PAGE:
Using this measure, 2012’s Skyfall, by far, sold the most tickets among 007 films in the region. After that, there’s less difference that the unadjusted box office figures might suggest.

What follows is each movie’s total U.S.-Canada tickets sold, with the number in parenthesis the number for its opening weekend. The average ticket price for each year is also listed. The total figure for SPECTRE is through Nov. 23.

GoldenEye (1995): 24,403,900 (6,024,100); average ticket price, $4.35

Tomorrow Never Dies (1997): 26,911,200 (5,477,800); average ticket price, $4.59

The World Is Not Enough (1999): 24,853,800 (6,991,900); average ticket price, $5.08

Die Another Day (2002): 27,584,000 (8,101,900); average ticket price, $5.81

Casino Royale (2006): 25,428,700 (6,234,100); average ticket price, $6.55

Quantum of Solace (2008): 23,449,600 (9,405,100); average ticket price, $7.18

Skyfall (2012): 37,842,000 (10,977,000); average ticket price, $7.96

SPECTRE (2015): 18,085,500, through Nov. 23, (8,176,900); average ticket price, $8.34. UPDATED FIGURE: 22,996,5000 through March 27, 2016.

UPDATE: Out of curiosity, we went back to the earliest days of the series. Remember, these movies had re-releases, in some cases several re-releases. But in the cases of Goldfinger and Thunderball, you get an idea that Bond was a *very* big thing in the U.S. in the mid-1960s. Also, there was a big decline, relatively speaking, when You Only Live Twice came out. At the same time, Twice sold almost as many tickets in the U.S. and Canada as Skyfall did. Anyway, here’s a sampling:

Thunderball (1965): 74,800,000 (no opening weekend figure available)

Goldfinger (1964): 66,300,000

You Only Live Twice (1967): 35,904,000

On Her Majesty’s Secret Service (1969): 16,038,400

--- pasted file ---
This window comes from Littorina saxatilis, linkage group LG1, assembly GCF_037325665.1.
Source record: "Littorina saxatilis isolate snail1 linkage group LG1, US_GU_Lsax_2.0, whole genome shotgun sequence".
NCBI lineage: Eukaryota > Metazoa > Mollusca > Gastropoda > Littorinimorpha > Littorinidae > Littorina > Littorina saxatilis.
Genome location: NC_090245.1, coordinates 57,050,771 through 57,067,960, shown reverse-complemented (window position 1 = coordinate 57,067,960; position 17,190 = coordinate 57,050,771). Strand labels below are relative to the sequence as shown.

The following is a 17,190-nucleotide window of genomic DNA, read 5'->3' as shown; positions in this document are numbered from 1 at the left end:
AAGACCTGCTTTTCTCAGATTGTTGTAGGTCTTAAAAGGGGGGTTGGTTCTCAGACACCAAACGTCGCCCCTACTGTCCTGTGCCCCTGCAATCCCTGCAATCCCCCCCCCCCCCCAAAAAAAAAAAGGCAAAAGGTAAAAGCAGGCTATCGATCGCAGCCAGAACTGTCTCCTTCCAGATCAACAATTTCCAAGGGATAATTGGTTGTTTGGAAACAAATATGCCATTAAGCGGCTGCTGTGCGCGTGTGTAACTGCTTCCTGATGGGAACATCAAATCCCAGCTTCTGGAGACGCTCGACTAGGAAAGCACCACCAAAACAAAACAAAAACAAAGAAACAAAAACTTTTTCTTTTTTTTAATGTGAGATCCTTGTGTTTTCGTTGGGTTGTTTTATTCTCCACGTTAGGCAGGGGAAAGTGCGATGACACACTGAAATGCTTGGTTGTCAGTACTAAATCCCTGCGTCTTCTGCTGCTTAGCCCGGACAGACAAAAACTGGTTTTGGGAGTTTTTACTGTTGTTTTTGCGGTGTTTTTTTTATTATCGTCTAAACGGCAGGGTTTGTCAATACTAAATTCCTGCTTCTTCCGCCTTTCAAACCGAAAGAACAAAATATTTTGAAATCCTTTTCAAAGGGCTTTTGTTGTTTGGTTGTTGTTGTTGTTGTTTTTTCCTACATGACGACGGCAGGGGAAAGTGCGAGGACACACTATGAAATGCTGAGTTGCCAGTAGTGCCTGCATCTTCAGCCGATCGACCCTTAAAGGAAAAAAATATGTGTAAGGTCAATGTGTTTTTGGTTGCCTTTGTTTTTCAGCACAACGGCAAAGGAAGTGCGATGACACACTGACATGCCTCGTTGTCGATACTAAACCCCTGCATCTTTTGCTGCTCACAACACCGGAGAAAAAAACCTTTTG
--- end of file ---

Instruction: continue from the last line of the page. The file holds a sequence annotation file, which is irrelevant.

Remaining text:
Diamonds Are Forever (1971): 26,557,300

Live And Let Die (1973): 19,987,500

Moonraker (1979): 28,011,200 (2,832,000 opening weekend)

Octopussy (1983): 21,553,500 (2,826,200)

Licence to Kill (1989): 8,732, 200 (2,210,300)

UPDATE II: To give that Thunderball figure some perspective, the top box office movie in the U.S. and Canada so far this year has been Jurassic World. It sold about 79 million tickets, according to Box Office Mojo. While comparisons that far apart are dicey, it’s fair to say Thunderball was in the same general league in its day. But before Bond fans brag too much, The Sound of Music (released the same year as Thunderball and also re-released several times), sold more than 142 million tickets.

Thunderball poster sells for $13,145

Thunderball British quad that was auctioned Saturday

Thunderball British quad that was auctioned Saturday

A 1965 Thunderball poster was sold for $13,145 on Saturday, including a buyer’s premium, as part of an auction of James Bond film posters and lobby cards by Heritage Auctions.

The Thunderball poster was a British quad, put up for sale by collector Gary J. Firuta, who earlier this month sold off his collection of first-edition James Bond novels.

Here’s part of the description of the Thunderball poster by Heritage:

This extremely rare and highly sought country of origin British quad will surely be the highlight of all Bond fans’ attentions. Ian Fleming’s agent 007 is at his most spectacular, with Sean Connery in his fourth, and some say best, outing as Bond. As seen on this advance quad, the non stop action takes place in the air, on the land, and in the sea. Only a small number of copies still exist left uncut and this is the only poster from this film to use the artwork featured on the lower right side by Robert McGinnis and Frank McCarthy.

Another highlight of the sale was a Goldfinger “Style B” British quad that went for $10,157.50, including the buyer’s premium. This version had “more conservative artwork for the film was produced primarily for Ireland,” according to the Heritage description. It was also put up for sale by Firuta.

Prices varied widely and 1970s posters put up for sale by Firuta fetched less. A version of The Man With The Golden Gun‘s poster that included Bond villains from previous films went for $1,971.75. A British quad of Moonraker, which also plugged Seiko watches, sold for $406.30. A British quad for The Spy Who Loved Me, that also plugged Seiko, sold for $370.45.